In February of 2019, Smith et al. evaluated the acute and long-term changes in calf flexibility following six weeks of static stretching, foam rolling, or a combination of static stretching and foam rolling. At the end of the study, all three training groups had increased their calf flexibility by nearly 20%, with no differences between the three groups. The authors reference additional studies showing that foam rolling, in particular, can significantly increase range of motion, especially when it is performed more vigorously.
The important question is: does increasing your muscles’ range of motion reduce injury rates? Without a doubt, the overwhelming body of research says absolutely not. The one exception to this is a study by Daniel Pereles, who had almost 3000 recreational runners assigned to either a stretch or non-stretching pre-run routine. Not surprisingly, there was no significant difference in injury rates between the runners who stretched versus the runners who didn’t stretch (which is typical of all studies on stretching). However, if a runner who routinely stretched was assigned to the non-stretch protocol, he/she was nearly twice as likely to sustain a running injury.
Because of the number of participants, this single study proves that if you feel that stretching reduces your risk of injury, you should continue to stretch in spite of what experts tell you. The same is true for foam rolling: if you feel it helps you avoid injuries, you’re probably right. While foam rolling immediately before exercise has been shown to produce a temporary reduction in muscle stiffness that may reduce the risk of injury, other experts recommend foam rolling after a workout, as the vigorous massage associated with foam rolling can raise cortisol levels, which acts as a natural anti-inflammatory to accelerate recovery.
In my opinion, if a runner really wants to decrease his or her injury rate, they would be better off ignoring the flexibility of their muscles and do everything they can to improve the strength and flexibility of their tendons. Until recently, it was believed that muscles lengthen then suddenly shorten to generate the force necessary to propel you forward while running. To prove otherwise, researchers from Brown University placed special sensors in the calf muscles and Achilles’ tendons of turkeys and forced them to run on treadmills. The sensors revealed that just before the calf muscles generated peak force while running, they isometrically tensed forcing the Achilles tendon to rapidly lengthen and snap back to return energy. The lengthening Achilles tendon essentially acted as a rubber band, storing energy from the forward motion of the leg only to return it to improve efficiency while running. The Achilles tendon is especially well suited for storing and returning energy as it rotates nearly 90° before attaching, so it can store energy like a spring. In young athletes, tendons are so efficient they are able to return 93% of the force needed to stretch them.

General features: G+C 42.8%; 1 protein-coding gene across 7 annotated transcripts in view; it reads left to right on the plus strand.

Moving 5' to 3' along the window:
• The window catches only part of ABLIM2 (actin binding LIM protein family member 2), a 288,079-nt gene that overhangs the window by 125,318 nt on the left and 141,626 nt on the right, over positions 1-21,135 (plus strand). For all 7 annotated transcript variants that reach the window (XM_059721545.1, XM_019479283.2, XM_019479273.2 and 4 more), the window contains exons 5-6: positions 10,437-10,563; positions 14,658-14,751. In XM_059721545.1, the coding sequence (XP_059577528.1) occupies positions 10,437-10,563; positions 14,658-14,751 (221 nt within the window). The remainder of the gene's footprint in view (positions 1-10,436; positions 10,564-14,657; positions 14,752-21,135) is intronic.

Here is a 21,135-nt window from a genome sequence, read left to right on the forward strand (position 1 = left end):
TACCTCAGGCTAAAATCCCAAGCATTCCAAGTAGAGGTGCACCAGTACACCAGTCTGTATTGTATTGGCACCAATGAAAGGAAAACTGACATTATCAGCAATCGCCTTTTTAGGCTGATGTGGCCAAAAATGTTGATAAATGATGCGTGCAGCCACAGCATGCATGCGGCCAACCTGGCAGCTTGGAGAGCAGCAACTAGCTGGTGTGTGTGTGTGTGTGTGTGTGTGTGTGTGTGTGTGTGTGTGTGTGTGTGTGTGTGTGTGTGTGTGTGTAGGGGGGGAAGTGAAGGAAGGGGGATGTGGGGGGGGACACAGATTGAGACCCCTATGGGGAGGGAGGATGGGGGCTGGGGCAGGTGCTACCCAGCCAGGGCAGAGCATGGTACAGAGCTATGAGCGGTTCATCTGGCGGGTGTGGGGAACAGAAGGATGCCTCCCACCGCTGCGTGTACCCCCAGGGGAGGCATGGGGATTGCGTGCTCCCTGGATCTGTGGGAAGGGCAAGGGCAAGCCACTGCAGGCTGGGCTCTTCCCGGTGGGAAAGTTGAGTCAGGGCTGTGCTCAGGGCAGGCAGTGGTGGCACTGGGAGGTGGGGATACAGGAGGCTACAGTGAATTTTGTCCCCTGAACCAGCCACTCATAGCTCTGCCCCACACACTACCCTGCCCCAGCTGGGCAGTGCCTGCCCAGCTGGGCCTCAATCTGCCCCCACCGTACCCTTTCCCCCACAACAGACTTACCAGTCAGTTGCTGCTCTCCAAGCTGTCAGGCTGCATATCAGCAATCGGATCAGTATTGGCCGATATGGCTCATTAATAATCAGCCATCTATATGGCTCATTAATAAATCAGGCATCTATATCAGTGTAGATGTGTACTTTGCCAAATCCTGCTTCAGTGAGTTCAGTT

Interestingly, the capacity of tendons to store and return energy decreases with age (i.e., running economy is significantly reduced in older runners because muscles are unable to compensate for the stiffer tendons) and in immature tendons (explaining why kids are so bad at sprinting). The reduced elasticity present in older tendons explains why the perceived effort associated with running increases as we age, and why we slow down so much as we get older. Resilient tendons also protect muscles from injury as a flexible tendon acts as a buffer to store energy that would otherwise go into the neighboring muscle. The good news is that researchers are coming up with ways to specifically improve tendon flexibility. Using ultrasonography to evaluate muscle and tendon flexibility, Anthony Kay and his colleagues from the UK had 17 volunteers perform a variety of different stretches, including conventional static stretches and the more complicated contract/relax stretches, while observing real-time changes in muscle and tendon resiliency. Not surprisingly, conventional static stretches slightly improved muscle flexibility but had no effect on tendon resiliency. In contrast, stretches using muscle contractions prior to initiating a stretch improved muscle flexibility about the same amount as static stretching but also increased tendon flexibility by nearly 20%. The authors claim the most effective way to improve tendon flexibility is to place a muscle in a midline position and isometrically tense it for 5 seconds. This is immediately followed by a 10-second stretch. You then return to the original starting position, tense the muscle again for 5 seconds, and repeat the stretch for another 10 seconds. When performed 3 times, the entire stretching routine takes less than a minute and results in substantial improvements in both muscle and tendon resiliency.